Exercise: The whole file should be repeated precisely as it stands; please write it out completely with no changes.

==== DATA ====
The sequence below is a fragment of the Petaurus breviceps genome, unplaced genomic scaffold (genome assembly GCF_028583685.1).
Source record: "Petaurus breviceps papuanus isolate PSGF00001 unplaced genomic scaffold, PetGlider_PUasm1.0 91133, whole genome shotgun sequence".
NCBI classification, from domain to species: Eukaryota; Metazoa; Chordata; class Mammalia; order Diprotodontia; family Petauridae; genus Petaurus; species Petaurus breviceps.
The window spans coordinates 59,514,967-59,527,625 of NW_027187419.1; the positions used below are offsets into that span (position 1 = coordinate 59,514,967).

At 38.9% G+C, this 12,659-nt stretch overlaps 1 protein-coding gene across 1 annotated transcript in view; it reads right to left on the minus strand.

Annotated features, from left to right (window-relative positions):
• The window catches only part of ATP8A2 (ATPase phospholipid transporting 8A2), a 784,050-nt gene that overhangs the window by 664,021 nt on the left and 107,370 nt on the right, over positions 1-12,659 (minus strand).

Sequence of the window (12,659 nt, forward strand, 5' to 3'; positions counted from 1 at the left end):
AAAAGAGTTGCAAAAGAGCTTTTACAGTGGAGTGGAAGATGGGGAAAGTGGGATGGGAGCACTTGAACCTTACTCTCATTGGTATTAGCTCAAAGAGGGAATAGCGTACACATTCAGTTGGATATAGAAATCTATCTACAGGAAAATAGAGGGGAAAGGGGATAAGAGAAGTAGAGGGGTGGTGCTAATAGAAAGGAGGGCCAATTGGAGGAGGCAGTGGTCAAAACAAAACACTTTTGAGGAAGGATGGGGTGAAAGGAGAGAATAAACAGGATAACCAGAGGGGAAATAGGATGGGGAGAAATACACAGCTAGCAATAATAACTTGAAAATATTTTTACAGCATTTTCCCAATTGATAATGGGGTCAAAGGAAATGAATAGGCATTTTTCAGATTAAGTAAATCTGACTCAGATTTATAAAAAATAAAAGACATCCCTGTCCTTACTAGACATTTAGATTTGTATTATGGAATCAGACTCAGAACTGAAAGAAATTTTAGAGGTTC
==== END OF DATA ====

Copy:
The sequence below is a fragment of the Petaurus breviceps genome, unplaced genomic scaffold (genome assembly GCF_028583685.1).
Source record: "Petaurus breviceps papuanus isolate PSGF00001 unplaced genomic scaffold, PetGlider_PUasm1.0 91133, whole genome shotgun sequence".
NCBI classification, from domain to species: Eukaryota; Metazoa; Chordata; class Mammalia; order Diprotodontia; family Petauridae; genus Petaurus; species Petaurus breviceps.
The window spans coordinates 59,514,967-59,527,625 of NW_027187419.1; the positions used below are offsets into that span (position 1 = coordinate 59,514,967).

At 38.9% G+C, this 12,659-nt stretch overlaps 1 protein-coding gene across 1 annotated transcript in view; it reads right to left on the minus strand.

Annotated features, from left to right (window-relative positions):
• The window catches only part of ATP8A2 (ATPase phospholipid transporting 8A2), a 784,050-nt gene that overhangs the window by 664,021 nt on the left and 107,370 nt on the right, over positions 1-12,659 (minus strand).

Sequence of the window (12,659 nt, forward strand, 5' to 3'; positions counted from 1 at the left end):
AAAAGAGTTGCAAAAGAGCTTTTACAGTGGAGTGGAAGATGGGGAAAGTGGGATGGGAGCACTTGAACCTTACTCTCATTGGTATTAGCTCAAAGAGGGAATAGCGTACACATTCAGTTGGATATAGAAATCTATCTACAGGAAAATAGAGGGGAAAGGGGATAAGAGAAGTAGAGGGGTGGTGCTAATAGAAAGGAGGGCCAATTGGAGGAGGCAGTGGTCAAAACAAAACACTTTTGAGGAAGGATGGGGTGAAAGGAGAGAATAAACAGGATAACCAGAGGGGAAATAGGATGGGGAGAAATACACAGCTAGCAATAATAACTTGAAAATATTTTTACAGCATTTTCCCAATTGATAATGGGGTCAAAGGAAATGAATAGGCATTTTTCAGATTAAGTAAATCTGACTCAGATTTATAAAAAATAAAAGACATCCCTGTCCTTACTAGACATTTAGATTTGTATTATGGAATCAGACTCAGAACTGAAAGAAATTTTAGAGGTTC